• [0085]
    To provide an even more secure environment, overlay or misleading images may be incorporated. In systems utilizing masking inverse image components, such overlay components may be simply added to the derived inverse image components. Thus, casual observers will see something other than neutral gray, and something entirely different than the fundamental image. Since the overlay image components are incorporated as part of the displayed inverse image components, the dynamic range of the inverse image components must be compressed to allow for the addition of the overlay image. Consequently, in order to maintain neutrality of the background to the overlay image, the dynamic range of all corresponding fundamental image components must also be compressed proportionately to account for the addition of the overlay image. In other words, the dynamic range of the fundamental image must be reduced by the dynamic range of the overlay image to maintain complete masking of the fundamental image. With the overlay image components being added to the inverse image components, they too will be blocked from the view of an authorized viewer wearing the appropriately polarized eyewear matching the polarization state of the display regions associated with the fundamental image components.
  • [0086]
    When applied to print media, confidential images may be embedded within other misleading images. In much the same way as described above, the fundamental image pixels and the inverted image pixels are printed and then laminated with a micropolarized overlay. Now, viewing the fundamental image is only possible while wearing the appropriate eyewear.
  • [0087]
    As can be seen by the foregoing, through modification of the fundamental image, fundamental and masking image components may be spatially multiplexed for display in association with adjacent but cross-polarized display regions of an image display device. By utilizing masking “inverse” image components, a highly secure combined image may be generated that will appear neutral and substantially featureless to the naked eye, and if desired, misleading overlay images may be incorporated. With appropriately polarized eyewear, this combined image may be demultiplexed for confidential viewing of the fundamental image. As shown, this may be accomplished without the need for high speed multiplexing of image signals, or cumbersome, cost-intensive supplemental and/or wavelength-shifted masking light sources.
  • [0088]
    It will, of course, be understood that various changes may be made in the form, details, arrangement and proportions of the parts without departing from the scope of the invention which comprises the matter shown and described herein and set forth in the appended claims.

Claims (56)

1. An apparatus for confidential viewing of a fundamental image utilizing spatial multiplexing image modification, comprising:
(a) an image display device comprising a plurality of adjacent display regions of different polarization states.
(b) a plurality of spatially multiplexed fundamental image components and related masking image components derived from said fundamental image components being displayed on said image display device in association with said display regions and in such arrangement as to render said fundamental image components substantially indecipherable to the naked eye;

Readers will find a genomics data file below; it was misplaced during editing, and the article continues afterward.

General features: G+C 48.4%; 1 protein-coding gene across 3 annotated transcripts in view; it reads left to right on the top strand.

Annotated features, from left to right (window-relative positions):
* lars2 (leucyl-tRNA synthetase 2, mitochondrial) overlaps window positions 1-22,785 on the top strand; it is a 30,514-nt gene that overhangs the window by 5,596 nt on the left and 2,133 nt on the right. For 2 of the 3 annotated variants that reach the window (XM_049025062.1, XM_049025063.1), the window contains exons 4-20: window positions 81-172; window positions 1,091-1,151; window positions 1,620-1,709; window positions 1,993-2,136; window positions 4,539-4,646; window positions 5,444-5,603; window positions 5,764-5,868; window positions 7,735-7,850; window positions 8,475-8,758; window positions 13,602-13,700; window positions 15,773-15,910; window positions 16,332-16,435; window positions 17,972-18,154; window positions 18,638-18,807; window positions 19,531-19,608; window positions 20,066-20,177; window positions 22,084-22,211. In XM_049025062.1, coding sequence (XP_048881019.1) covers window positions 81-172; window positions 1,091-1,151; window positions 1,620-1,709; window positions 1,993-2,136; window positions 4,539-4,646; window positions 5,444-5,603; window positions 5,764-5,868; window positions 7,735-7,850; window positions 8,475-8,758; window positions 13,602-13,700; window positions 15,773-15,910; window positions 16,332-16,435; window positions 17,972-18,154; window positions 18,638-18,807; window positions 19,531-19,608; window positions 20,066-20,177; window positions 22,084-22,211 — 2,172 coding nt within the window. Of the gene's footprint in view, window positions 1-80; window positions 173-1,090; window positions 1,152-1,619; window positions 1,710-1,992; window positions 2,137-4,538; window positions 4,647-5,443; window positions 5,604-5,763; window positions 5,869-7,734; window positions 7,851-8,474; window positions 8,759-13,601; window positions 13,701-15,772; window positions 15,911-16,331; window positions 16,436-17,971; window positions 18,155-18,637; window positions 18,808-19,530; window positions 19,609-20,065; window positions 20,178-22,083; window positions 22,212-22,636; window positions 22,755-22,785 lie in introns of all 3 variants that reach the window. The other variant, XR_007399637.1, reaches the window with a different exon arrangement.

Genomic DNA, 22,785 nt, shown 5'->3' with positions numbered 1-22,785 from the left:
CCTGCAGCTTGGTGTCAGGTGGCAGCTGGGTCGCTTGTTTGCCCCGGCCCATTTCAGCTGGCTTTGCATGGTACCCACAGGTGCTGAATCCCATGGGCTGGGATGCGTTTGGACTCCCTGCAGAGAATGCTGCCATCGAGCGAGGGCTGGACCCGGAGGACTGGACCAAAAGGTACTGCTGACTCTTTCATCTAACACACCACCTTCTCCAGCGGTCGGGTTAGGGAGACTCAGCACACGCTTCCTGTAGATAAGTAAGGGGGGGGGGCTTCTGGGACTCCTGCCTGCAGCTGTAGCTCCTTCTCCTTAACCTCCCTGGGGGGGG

(c) said fundamental image components being representative of a fundamental image and being associated with said display regions having a common state of polarization that is different than the state of polarization of said display regions with which said masking image components are associated; and
(d) an image viewing device having polarization means cooperating with said image display device for allowing extraction and viewing only of said fundamental image components from said image display device.
2. (canceled)
3. The confidential viewing apparatus of claim 1, wherein at least some of said masking image components are the derived inverse of corresponding said fundamental image components displayed therewith, and the display of said fundamental and masking image components on said image display device generates a combined neutral image that appears substantially featureless to the naked eye.
4. The confidential viewing apparatus of claim 3, including overlay image components displayed in association with said masking image components such that an overlay image appears to the naked eye as being overlaid upon said substantially featureless image.
5. The confidential viewing apparatus of claim 1 or 3, wherein the display of said fundamental image components and said masking image components on said image display device are positionally alternated in time.
6. The confidential viewing apparatus of claim 1, wherein said fundamental image components are positionally altered in time to associate with separate sets of said display regions having differing polarization states.
7. The confidential viewing apparatus of claim 1, wherein at least said fundamental image components are time multiplexed with derived inverse image components thereof.
8. The confidential viewing apparatus of claim 1, wherein both said fundamental image components and said masking image components are time multiplexed with derived inverse image components thereof.
9. The confidential viewing apparatus of claim 8, wherein each of said masking image components is the derived inverse of a corresponding fundamental image component associated with the same said display region.